Super Bowl Sunday is the ultimate event. It is the most watched TV broadcast and the second largest day for food consumption in the US, after Thanksgiving. It drives interaction, engagement, and discussion for weeks prior and for weeks after the "Big Game." For marketers that invest in this annual event, millions of impressions and dollars are on the line.
This year there are expected to be 70 (:30) spots during this year's telecast on Fox. Sold at an average of $4 million each, the Super Bowl is expected to garner about $280 Million in media spending.
Amidst the hype and coverage surrounding the $4 Million price tag, advertising research firm Communicus published a study to answer a decades-old question: Is Super Bowl advertising really effective?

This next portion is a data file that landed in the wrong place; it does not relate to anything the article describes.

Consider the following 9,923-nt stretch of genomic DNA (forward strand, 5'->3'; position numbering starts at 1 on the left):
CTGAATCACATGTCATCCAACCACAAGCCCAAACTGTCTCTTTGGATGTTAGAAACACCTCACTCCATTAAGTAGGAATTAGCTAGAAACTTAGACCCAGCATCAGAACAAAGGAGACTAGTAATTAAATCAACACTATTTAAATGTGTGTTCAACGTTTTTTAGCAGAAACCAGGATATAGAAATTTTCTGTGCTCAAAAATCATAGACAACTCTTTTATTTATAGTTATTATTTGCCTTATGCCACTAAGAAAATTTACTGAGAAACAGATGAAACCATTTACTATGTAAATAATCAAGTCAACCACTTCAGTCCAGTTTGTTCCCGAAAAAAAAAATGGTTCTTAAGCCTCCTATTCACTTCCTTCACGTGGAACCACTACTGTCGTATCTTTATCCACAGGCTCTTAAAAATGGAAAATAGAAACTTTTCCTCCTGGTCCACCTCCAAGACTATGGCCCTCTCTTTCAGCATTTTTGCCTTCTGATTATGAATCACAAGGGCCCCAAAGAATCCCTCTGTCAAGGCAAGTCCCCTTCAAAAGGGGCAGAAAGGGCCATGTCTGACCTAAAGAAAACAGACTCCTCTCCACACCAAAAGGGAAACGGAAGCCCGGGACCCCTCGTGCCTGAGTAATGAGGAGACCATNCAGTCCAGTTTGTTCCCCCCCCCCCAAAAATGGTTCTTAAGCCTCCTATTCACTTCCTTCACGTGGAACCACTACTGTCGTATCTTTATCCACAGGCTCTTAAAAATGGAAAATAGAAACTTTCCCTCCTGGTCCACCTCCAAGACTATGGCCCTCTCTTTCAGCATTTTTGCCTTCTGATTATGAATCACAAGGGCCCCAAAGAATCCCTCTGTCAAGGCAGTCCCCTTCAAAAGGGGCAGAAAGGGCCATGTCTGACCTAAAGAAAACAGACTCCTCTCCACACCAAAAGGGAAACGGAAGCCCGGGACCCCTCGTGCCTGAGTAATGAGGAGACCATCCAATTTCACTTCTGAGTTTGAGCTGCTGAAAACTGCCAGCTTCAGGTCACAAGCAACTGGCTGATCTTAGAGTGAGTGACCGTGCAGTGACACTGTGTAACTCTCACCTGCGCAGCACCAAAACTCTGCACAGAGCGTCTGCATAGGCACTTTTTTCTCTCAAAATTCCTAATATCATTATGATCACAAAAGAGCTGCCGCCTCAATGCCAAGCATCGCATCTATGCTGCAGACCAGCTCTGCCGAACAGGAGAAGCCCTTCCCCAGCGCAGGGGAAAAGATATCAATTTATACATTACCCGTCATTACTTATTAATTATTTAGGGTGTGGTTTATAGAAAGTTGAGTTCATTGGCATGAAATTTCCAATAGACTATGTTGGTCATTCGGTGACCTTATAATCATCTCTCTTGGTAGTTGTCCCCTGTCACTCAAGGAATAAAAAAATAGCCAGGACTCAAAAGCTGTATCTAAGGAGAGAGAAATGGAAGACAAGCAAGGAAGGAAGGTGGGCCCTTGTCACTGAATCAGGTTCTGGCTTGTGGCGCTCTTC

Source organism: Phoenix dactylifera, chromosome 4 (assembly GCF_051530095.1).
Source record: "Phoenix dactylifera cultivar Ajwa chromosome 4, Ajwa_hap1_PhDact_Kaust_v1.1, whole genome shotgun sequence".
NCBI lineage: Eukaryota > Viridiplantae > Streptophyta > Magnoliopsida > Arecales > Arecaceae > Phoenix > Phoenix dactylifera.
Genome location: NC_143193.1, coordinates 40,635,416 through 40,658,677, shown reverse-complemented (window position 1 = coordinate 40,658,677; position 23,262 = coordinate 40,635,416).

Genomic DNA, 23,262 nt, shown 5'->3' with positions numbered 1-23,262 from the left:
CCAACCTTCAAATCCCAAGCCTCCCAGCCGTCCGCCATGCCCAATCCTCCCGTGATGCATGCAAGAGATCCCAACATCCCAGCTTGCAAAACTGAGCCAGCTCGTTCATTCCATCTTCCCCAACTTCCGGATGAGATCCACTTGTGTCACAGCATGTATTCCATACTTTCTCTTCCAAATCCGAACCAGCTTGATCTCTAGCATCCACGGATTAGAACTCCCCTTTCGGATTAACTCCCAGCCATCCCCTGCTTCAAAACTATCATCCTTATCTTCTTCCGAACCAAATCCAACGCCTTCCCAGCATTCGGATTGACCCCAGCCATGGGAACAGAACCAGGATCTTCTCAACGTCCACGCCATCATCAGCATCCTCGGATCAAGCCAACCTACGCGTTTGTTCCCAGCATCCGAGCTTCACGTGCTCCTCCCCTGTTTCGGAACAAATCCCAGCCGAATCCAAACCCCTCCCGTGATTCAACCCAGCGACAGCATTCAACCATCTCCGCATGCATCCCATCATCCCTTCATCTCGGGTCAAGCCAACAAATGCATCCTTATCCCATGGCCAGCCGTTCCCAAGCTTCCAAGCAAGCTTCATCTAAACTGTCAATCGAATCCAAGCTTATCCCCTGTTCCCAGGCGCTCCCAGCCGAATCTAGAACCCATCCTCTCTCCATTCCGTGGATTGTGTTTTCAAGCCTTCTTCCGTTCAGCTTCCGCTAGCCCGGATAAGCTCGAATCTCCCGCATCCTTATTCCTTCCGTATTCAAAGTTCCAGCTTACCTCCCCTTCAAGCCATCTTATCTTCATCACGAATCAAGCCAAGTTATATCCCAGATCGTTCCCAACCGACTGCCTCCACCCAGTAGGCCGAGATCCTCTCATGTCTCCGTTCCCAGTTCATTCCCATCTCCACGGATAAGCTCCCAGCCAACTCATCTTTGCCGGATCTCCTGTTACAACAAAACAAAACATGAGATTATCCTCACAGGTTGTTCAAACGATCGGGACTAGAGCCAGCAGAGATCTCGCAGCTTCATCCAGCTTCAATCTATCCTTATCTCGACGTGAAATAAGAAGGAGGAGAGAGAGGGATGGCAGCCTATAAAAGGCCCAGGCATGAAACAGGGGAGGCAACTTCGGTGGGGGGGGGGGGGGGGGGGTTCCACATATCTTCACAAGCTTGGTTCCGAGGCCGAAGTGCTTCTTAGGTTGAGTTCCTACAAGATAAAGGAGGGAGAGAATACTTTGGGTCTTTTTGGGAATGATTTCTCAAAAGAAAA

According to this, the unfortunate answer for most is NO. On average, 80%, or FOUR of FIVE spots, failed to drive purchase or build interest in the product being advertised. The "favorites" in the Super Bowl advertising game were not always the ones that sold the goods.
This isn't to say that advertising during one of the most expensive and widest watched TV events isn't worthwhile. Well executed, it can have an enormous return on investment. But this stat should send a shiver down every CMO's spine, and drive everyone back to their creative strategy basics.
Commercials that succeed on awareness and branding dimensions are the only ones whose sponsors really won where it counts - at the cash register.
Links to more coverage of this study: